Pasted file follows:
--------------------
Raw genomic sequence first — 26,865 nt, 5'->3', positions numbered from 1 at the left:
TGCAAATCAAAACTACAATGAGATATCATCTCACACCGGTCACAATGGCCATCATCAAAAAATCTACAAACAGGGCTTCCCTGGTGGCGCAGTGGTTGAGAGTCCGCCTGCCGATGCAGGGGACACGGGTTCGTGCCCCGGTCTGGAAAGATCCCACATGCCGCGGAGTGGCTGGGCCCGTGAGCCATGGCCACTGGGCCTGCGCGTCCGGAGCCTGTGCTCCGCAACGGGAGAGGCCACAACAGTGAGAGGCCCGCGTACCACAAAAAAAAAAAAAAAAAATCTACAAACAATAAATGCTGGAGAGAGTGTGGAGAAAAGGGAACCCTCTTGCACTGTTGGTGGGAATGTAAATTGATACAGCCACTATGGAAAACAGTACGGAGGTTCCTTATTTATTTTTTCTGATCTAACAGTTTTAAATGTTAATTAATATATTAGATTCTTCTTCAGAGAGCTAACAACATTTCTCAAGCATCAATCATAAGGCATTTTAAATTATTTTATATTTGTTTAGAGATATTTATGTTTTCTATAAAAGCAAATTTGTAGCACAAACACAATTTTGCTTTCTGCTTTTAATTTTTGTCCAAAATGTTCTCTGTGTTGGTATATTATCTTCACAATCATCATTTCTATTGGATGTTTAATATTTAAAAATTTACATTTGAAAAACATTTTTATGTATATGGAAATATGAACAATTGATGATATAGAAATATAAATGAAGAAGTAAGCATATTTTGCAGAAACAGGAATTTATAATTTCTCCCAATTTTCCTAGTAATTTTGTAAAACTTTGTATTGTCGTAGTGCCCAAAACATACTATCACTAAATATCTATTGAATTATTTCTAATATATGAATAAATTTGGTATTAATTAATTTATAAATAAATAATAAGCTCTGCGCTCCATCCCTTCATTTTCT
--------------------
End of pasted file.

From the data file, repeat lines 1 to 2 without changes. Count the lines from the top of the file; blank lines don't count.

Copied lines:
Raw genomic sequence first — 26,865 nt, 5'->3', positions numbered from 1 at the left:
TGCAAATCAAAACTACAATGAGATATCATCTCACACCGGTCACAATGGCCATCATCAAAAAATCTACAAACAGGGCTTCCCTGGTGGCGCAGTGGTTGAGAGTCCGCCTGCCGATGCAGGGGACACGGGTTCGTGCCCCGGTCTGGAAAGATCCCACATGCCGCGGAGTGGCTGGGCCCGTGAGCCATGGCCACTGGGCCTGCGCGTCCGGAGCCTGTGCTCCGCAACGGGAGAGGCCACAACAGTGAGAGGCCCGCGTACCACAAAAAAAAAAAAAAAAAATCTACAAACAATAAATGCTGGAGAGAGTGTGGAGAAAAGGGAACCCTCTTGCACTGTTGGTGGGAATGTAAATTGATACAGCCACTATGGAAAACAGTACGGAGGTTCCTTATTTATTTTTTCTGATCTAACAGTTTTAAATGTTAATTAATATATTAGATTCTTCTTCAGAGAGCTAACAACATTTCTCAAGCATCAATCATAAGGCATTTTAAATTATTTTATATTTGTTTAGAGATATTTATGTTTTCTATAAAAGCAAATTTGTAGCACAAACACAATTTTGCTTTCTGCTTTTAATTTTTGTCCAAAATGTTCTCTGTGTTGGTATATTATCTTCACAATCATCATTTCTATTGGATGTTTAATATTTAAAAATTTACATTTGAAAAACATTTTTATGTATATGGAAATATGAACAATTGATGATATAGAAATATAAATGAAGAAGTAAGCATATTTTGCAGAAACAGGAATTTATAATTTCTCCCAATTTTCCTAGTAATTTTGTAAAACTTTGTATTGTCGTAGTGCCCAAAACATACTATCACTAAATATCTATTGAATTATTTCTAATATATGAATAAATTTGGTATTAATTAATTTATAAATAAATAATAAGCTCTGCGCTCCATCCCTTCATTTTCT